The following illustrates construction of a pentagon in a circle using a compass
and straight edge. Although the circle can be of arbitrary units, the length
references presume a unit circle.

Start by drawing a unit circle with a compass keeping track of the center.
Use a straight edge to draw a line through the center.

Strike a perpendicular bisector of the horizontal diameter.

Bisect the right horizontal radius and connect a line from the point
of bisection to the top of the circle.

Use the length of the line just drawn above to strike an arc back down to the
horizontal diameter. If the circle is a unit circle, then this radius has a length of
$\frac{\sqrt{5}}{2}=\mathrm{1.11803...}$

Connect the point at the top of the circle and the point on the horizontal diameter.
If the circle is a unit circle, then this new line has a length of
$\sqrt{\frac{5-\sqrt{5}}{2}}=1.17557$

A pentagon inscribed in a unit circle has a side with a length of $\sqrt{\frac{5-\sqrt{5}}{2}}=1.17557$.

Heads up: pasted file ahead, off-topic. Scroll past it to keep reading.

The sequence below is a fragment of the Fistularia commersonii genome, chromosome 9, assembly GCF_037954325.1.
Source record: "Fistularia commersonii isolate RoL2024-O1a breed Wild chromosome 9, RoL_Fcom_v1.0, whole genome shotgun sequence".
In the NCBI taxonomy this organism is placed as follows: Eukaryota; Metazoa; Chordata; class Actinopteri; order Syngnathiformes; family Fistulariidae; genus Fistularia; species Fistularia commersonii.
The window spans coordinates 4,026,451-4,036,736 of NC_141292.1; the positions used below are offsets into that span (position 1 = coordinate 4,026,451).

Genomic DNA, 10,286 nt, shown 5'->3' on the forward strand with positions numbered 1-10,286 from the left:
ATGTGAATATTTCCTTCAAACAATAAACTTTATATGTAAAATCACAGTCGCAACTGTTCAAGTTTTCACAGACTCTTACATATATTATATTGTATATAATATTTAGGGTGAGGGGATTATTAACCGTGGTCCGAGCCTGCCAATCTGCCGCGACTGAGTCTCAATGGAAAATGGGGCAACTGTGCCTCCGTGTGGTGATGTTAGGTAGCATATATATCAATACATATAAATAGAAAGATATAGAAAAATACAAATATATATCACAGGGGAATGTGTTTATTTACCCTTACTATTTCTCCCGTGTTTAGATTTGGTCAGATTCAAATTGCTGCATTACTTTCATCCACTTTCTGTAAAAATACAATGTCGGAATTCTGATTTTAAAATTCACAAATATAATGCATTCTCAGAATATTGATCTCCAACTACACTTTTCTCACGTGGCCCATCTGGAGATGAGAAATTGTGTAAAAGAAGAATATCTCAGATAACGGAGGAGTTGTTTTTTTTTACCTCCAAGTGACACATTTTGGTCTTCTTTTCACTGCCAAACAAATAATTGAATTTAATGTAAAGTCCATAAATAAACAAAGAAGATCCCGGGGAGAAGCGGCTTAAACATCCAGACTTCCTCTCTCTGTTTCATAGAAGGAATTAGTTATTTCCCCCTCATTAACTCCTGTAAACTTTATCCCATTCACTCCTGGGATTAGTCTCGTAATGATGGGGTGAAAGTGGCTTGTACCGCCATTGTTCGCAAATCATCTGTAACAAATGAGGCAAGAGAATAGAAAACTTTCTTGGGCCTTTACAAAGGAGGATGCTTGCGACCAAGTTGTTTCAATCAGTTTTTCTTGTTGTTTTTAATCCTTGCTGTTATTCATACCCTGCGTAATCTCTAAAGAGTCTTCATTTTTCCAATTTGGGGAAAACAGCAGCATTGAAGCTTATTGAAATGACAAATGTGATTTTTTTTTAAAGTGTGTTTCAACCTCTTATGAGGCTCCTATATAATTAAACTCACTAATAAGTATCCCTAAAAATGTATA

Use this side to strike a new arc intersecting the circle on both sides.

Three of the vertices of the pentagon are now defined.

Use a compass to complete the pentagon by striking arcs along the circle from
the points already determined to find the remaining two pentagon vertices. This
construction is sensitive to small errors in construction.
Try striking arcs from both directions along the circle and average out the
errors.

Using the pentagon to produce a pentagram, one can calculate the Fibonacci
ratio phi $\frac{1+\sqrt{5}}{2}$
by dividing the length of a pentagram crossbeam (length to point A) by the star-tip to
star shoulder distance (length b).

Phi

The ratio of A/B is equal to the Fibonacci ratio phi or
$\frac{1+\sqrt{5}}{2}$.